Turning computer code into a kind of math puzzle may hold the key to protecting software from hackers. A consortium of universities developing the idea, called mathematical obfuscation, recently received a $5 million grant from the U.S. government as part of a broader cybersecurity initiative.
Researchers involved in the program, which received the obfuscated name of Center for Encrypted Functionalities, will work on encryption methods capable of masking or "obfuscating" the inner workings of computer programs. The goal is preventing any unwanted tampering with software by hackers looking for security flaws or trying to reverse engineer the program's capabilities.
Conventional programs require compilers that translate source code (which humans can understand) into machine code (which computers can execute). The obfuscation method adds extra steps to that translation process. It requires a special "obfuscating compiler" that breaks up the source code into encrypted chunks.
This set of encrypted pieces form a kind of "mathematical jigsaw puzzle," as Amit Sahai, a professor of computer science at the University of California, Los Angeles, has described it. A verifier program would fit together the pieces to create a completed "puzzle" that tells the CPU how to produce the correct output. (See IEEE Spectrum’s “Scrambled Code Keeps Software Safe”.)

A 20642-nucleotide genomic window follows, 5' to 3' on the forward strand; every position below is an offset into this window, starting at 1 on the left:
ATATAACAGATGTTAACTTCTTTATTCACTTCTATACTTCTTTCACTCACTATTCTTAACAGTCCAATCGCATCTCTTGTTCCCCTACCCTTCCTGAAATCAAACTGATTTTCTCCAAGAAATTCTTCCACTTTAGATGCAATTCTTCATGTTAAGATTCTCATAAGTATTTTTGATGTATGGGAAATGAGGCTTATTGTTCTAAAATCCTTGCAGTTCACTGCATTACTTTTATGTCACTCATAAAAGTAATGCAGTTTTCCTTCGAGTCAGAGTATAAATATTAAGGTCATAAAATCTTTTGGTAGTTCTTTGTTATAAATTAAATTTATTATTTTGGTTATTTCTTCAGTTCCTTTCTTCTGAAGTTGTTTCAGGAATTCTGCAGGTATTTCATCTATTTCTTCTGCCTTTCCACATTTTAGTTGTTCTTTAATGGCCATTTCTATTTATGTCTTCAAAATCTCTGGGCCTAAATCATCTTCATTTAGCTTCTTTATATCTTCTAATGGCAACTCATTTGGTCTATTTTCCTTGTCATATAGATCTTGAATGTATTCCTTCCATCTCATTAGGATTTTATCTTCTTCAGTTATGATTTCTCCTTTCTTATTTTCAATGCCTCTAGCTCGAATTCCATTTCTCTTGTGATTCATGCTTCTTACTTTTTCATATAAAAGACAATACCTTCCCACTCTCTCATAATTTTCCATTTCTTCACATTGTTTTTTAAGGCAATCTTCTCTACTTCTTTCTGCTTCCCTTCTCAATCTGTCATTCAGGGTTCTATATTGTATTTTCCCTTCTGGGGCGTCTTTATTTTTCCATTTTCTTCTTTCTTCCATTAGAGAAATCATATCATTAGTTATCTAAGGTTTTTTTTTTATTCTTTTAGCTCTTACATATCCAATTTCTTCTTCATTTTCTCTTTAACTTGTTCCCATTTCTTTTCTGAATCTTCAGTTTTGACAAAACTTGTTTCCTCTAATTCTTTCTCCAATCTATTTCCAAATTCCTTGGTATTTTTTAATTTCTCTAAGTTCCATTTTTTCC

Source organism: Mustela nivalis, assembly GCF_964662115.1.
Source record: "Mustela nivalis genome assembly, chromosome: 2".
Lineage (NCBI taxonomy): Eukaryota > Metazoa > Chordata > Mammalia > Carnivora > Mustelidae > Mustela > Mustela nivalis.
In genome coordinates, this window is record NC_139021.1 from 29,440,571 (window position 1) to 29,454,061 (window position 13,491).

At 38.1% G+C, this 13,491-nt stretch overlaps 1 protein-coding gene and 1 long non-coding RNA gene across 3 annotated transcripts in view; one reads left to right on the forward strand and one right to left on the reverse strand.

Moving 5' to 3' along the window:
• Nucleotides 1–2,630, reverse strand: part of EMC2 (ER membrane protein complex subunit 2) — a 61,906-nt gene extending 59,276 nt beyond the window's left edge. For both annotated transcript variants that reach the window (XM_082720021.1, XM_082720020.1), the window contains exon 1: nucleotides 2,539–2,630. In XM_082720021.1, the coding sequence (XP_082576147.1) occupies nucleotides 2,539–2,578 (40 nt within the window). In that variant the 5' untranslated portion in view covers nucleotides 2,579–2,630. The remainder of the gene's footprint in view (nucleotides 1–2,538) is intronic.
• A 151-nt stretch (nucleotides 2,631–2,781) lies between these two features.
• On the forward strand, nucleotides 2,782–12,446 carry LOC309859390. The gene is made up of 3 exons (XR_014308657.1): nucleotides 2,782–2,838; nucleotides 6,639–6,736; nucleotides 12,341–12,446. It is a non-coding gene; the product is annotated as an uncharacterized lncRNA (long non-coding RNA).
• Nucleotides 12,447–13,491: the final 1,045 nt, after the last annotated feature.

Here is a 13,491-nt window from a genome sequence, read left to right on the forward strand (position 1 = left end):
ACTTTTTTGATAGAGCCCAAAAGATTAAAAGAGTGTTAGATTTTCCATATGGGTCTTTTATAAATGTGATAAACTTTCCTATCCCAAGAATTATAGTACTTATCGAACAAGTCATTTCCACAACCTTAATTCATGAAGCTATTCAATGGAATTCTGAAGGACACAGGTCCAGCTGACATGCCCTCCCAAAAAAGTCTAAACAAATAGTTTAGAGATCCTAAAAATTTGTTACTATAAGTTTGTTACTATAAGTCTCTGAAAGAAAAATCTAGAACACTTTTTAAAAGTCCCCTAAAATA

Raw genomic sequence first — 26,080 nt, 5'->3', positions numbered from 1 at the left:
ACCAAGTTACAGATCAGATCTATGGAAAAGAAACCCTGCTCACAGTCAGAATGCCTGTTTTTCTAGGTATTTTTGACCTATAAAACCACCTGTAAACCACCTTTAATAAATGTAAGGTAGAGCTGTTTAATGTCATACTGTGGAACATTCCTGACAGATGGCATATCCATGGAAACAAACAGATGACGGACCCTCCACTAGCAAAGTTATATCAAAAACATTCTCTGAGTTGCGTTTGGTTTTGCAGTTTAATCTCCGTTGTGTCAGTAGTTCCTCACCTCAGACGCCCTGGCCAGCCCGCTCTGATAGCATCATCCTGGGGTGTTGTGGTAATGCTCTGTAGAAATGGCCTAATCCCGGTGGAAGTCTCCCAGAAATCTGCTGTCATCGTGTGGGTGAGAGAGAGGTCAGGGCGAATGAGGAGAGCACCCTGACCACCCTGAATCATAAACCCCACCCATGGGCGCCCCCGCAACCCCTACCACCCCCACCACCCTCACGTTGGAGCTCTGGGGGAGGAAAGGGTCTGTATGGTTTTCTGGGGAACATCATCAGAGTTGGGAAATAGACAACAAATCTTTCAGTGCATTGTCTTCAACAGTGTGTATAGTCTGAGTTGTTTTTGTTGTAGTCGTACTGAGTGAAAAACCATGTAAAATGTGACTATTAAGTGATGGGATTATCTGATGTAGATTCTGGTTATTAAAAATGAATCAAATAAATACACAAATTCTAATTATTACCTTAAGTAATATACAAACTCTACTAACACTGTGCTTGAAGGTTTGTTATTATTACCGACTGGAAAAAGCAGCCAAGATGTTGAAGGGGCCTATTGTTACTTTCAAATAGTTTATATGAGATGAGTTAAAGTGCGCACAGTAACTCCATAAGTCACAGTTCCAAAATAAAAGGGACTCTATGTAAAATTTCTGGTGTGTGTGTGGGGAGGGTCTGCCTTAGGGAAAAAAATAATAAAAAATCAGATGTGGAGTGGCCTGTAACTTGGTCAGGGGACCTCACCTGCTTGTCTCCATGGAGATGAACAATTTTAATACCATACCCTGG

"We're doing a lot of the basic research on trying to understand how obfuscation works," said Susan Hohenberger, a professor of computer science at Johns Hopkins University, in a press release. "We're scrambling the code in a mathematical way so that you can run it, but you can't do anything but run it."
Researchers at UCLA and the University of Texas at Austin have already begun work with IBM Research on a version of mathematical obfuscation called indistinguishability obfuscation—a method for protecting code that could only be broken if attackers spent an impractical amount of time and resources. But the vast amount of computation required to create an obfuscated program means that this method is itself impractical today.
The new center, funded by the National Science Foundation, will attempt to change that. Participants include Johns Hopkins, UCLA, Stanford, UT Austin, and Columbia University. The effort represents just one small part of the NSF's $74.5 million Secure and Trustworthy Cyberspace initiative, which covers 225 cybersecurity projects.
Jeremy Hsu has been working as a science and technology journalist in New York City since 2008. He has written on subjects as diverse as supercomputing and wearable electronics for IEEE Spectrum. When he’s not trying to wrap his head around the latest quantum computing news for Spectrum, he also contributes to a variety of publications such as Scientific American, Discover, Popular Science, and others. He is a graduate of New York University’s Science, Health & Environmental Reporting Program.